It's fair to say that the bakery employees who hooted and jeered "tax maaaaaan" when mild-mannered auditor Will Ferrell showed up in Stranger than Fiction were no fans of the Internal Revenue Service. In that, they're like a lot of us, no?
So it's intriguing that Hollywood generally treats tax inspectors as nice guys. On the big screen, it's typically their IRS bosses who are the bad ones.
Originally published on Tue April 16, 2013 7:37 am
The new batch of Pulitzer Prize winners has just been announced, with novelist Adam Johnson winning the fiction prize with The Orphan Master's Son. The winners of the prizes for Americans' best work in journalism, drama, music, and writing also receive a $10,000 cash award.
The explosions happened in quick succession four hours after the beginning of the race, the world's oldest and one of the most prestigious road races in the world. At that point, the majority of 27,000 runners had crossed the finish line. Thousands, however, were still out on the course.
Originally published on Tue April 16, 2013 6:20 am
Germany is preparing for its most important terrorism trial in decades.
Ten people — eight of them of Turkish descent, one of Greek extraction and one a German policewoman, were gunned down between 2000 and 2007. For years, German authorities failed to see a link between the crimes, even though the same gun was used in all of the shootings. They also rejected any link to right-wing extremism.
Bitcoins are a digital currency, attractive to those who prefer not to leave a paper trail when they buy and sell things online. Over the past two years, the Bitcoin community has widely expanded and the value of the currency has fluctuated wildly.
This is TALK OF THE NATION. I'm Celeste Headlee in Washington. Imagine April 15 but without tax returns, without the mad scramble to finish them, the long wait at the post office, the piles of receipts piling up for deductible expenses, in other words an America without tax returns.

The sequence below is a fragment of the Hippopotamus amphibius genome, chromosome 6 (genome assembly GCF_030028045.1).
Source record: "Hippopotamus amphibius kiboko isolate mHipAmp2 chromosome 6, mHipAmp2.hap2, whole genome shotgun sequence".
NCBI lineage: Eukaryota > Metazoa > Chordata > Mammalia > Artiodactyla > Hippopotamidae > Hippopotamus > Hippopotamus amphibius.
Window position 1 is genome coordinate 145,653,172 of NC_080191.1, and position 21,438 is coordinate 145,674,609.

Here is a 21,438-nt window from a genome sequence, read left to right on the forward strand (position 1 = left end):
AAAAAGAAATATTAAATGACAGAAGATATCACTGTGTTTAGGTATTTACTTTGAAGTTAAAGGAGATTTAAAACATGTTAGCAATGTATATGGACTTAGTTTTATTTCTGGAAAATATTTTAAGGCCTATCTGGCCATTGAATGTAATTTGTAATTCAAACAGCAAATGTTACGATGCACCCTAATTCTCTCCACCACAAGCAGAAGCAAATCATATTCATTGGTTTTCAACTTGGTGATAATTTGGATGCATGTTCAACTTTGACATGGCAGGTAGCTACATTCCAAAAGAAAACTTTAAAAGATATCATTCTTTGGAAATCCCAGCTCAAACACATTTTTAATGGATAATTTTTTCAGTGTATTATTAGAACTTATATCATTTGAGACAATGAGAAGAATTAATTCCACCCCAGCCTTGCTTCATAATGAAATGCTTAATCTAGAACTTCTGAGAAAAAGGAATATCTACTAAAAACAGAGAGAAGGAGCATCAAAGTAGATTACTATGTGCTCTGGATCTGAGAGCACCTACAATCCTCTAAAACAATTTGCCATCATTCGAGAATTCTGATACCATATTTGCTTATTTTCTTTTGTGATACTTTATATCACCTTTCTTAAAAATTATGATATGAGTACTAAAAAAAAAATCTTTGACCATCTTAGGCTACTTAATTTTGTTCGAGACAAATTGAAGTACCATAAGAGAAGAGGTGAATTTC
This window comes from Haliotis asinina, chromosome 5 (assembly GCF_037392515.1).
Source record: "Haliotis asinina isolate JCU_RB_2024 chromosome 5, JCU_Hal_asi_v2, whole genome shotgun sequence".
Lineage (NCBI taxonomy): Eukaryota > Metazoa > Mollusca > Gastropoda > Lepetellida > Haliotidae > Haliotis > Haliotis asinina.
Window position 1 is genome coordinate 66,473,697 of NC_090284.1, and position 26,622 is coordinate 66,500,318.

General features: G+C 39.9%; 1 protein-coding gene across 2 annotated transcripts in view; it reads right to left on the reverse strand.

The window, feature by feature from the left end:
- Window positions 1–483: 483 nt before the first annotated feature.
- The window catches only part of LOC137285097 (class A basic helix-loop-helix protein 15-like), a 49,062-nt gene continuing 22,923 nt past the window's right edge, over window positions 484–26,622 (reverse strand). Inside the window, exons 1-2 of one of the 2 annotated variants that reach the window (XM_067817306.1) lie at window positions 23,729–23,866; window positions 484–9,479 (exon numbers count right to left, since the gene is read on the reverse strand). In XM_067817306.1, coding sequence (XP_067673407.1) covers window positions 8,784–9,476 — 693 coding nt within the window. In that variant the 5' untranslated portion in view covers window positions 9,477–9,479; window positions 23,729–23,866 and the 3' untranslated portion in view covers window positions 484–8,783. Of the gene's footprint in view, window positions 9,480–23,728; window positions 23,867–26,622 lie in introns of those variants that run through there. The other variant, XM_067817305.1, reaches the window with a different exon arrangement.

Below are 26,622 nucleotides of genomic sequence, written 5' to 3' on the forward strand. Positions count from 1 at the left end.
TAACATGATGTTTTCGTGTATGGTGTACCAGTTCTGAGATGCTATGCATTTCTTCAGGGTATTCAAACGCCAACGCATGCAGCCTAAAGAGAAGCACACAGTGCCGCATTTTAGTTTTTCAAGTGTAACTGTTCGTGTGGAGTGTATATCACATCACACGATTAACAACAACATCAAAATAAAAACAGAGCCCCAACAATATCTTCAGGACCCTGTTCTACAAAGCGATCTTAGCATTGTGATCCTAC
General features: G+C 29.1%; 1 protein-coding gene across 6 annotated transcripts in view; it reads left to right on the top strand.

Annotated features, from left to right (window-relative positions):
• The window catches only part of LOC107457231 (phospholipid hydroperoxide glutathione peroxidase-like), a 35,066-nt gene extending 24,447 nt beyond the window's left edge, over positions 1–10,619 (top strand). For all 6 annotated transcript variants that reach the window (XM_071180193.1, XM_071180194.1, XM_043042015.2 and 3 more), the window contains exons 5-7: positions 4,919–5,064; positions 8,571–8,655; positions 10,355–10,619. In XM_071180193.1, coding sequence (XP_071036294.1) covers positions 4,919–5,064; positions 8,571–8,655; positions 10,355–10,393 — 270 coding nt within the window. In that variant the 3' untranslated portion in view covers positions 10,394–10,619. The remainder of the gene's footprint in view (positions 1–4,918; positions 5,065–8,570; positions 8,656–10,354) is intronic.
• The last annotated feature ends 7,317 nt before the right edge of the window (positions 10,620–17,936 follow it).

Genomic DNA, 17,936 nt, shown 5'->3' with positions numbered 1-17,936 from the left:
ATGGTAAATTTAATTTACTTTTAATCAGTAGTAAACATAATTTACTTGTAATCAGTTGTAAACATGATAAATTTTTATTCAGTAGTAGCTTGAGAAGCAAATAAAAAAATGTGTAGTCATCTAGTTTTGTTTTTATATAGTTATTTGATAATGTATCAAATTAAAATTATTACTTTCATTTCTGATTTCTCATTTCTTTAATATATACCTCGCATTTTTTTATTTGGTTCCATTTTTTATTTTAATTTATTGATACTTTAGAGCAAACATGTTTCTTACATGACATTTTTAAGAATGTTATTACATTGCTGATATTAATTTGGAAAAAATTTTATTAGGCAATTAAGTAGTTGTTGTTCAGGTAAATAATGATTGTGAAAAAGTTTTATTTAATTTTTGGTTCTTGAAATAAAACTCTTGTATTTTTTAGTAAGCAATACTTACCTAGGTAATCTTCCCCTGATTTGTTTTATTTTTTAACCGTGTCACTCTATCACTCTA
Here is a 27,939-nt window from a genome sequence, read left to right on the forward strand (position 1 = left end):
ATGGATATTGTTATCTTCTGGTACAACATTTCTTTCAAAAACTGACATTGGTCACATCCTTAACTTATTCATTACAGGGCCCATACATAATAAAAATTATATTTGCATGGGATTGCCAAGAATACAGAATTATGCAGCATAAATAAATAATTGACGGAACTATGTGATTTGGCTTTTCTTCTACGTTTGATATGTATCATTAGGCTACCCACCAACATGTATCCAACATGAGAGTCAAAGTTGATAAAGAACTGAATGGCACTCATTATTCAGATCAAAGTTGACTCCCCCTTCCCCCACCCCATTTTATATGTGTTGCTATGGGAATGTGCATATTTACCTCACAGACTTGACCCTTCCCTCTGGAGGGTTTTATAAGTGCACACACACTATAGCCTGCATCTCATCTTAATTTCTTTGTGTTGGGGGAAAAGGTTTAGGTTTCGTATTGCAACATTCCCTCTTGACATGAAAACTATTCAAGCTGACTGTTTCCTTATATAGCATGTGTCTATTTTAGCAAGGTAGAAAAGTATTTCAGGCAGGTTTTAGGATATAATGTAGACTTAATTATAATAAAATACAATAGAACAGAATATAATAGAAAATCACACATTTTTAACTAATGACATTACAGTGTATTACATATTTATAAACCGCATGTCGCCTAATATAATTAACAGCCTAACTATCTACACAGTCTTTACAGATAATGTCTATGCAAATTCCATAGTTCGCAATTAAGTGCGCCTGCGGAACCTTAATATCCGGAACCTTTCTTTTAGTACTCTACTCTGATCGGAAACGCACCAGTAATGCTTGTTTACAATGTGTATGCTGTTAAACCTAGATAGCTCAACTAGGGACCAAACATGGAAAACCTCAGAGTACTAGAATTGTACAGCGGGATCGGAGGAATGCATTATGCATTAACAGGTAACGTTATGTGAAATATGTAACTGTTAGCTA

In 2003, police in Somerset County, N.J., arrested a hospital nurse named Charlie Cullen who was suspected of injecting patients with lethal doses of a variety of medications. Cullen would turn out to be one of the nation's most prolific serial killers, murdering dozens, perhaps hundreds of people in nine hospitals over a 16-year period.
Journalist Charles Graeber spent six years investigating the Cullen case, and is the only reporter to have spoken with Cullen in prison. In his new book, The Good Nurse, Graeber pieces together the elements of Cullen's story.
Vietnam has sent what analysts believe could be the remains of a member of the American military who died in the country during the Vietnam War. After a repatriation ceremony at the airport in Da Nang Sunday, the remains were sent to Hawaii for examination and possible identification.
No one is certain why food allergies are on the rise. By now nearly 15 million Americans have a food allergy, ranging from moderate to severe. One of every 13 children has one. Nuts, soy, milk, egg, wheat and shellfish are some of the foods that most commonly set off allergic reactions. In some cases, the reaction can be so severe that it results in the throat swelling up and closing, leading to death. For a child with a severe food allergy, every meal that isn't made under appropriate supervision can be hazardous.
Oh Sit! (The CW, 8:00 p.m.): When the CW first announced that it was going to have a show called Oh Sit!, which would basically be a game of musical chairs with a punny scatological name, it seemed like it would be exciting in its sheer stupidity. But as it turns out, having seen the previews, it seems like it's really just ABC's Wipeout in disguise. I feel defrauded somehow, as if I was promised a wretchedness diamond and received a cubic zirconia.
Originally published on Mon April 15, 2013 4:27 pm
Hi, it's another installment of Ask A Banker. We've gotten lots of good questions, and also lots of bad questions, on Twitter and email, but answered only a fraction of them, in part because in some columns I just answered questions that I or Planet Money made up. Sorry. So let's make up for lost time by giving short answers to a bunch of real questions from real people, or at least real email accounts.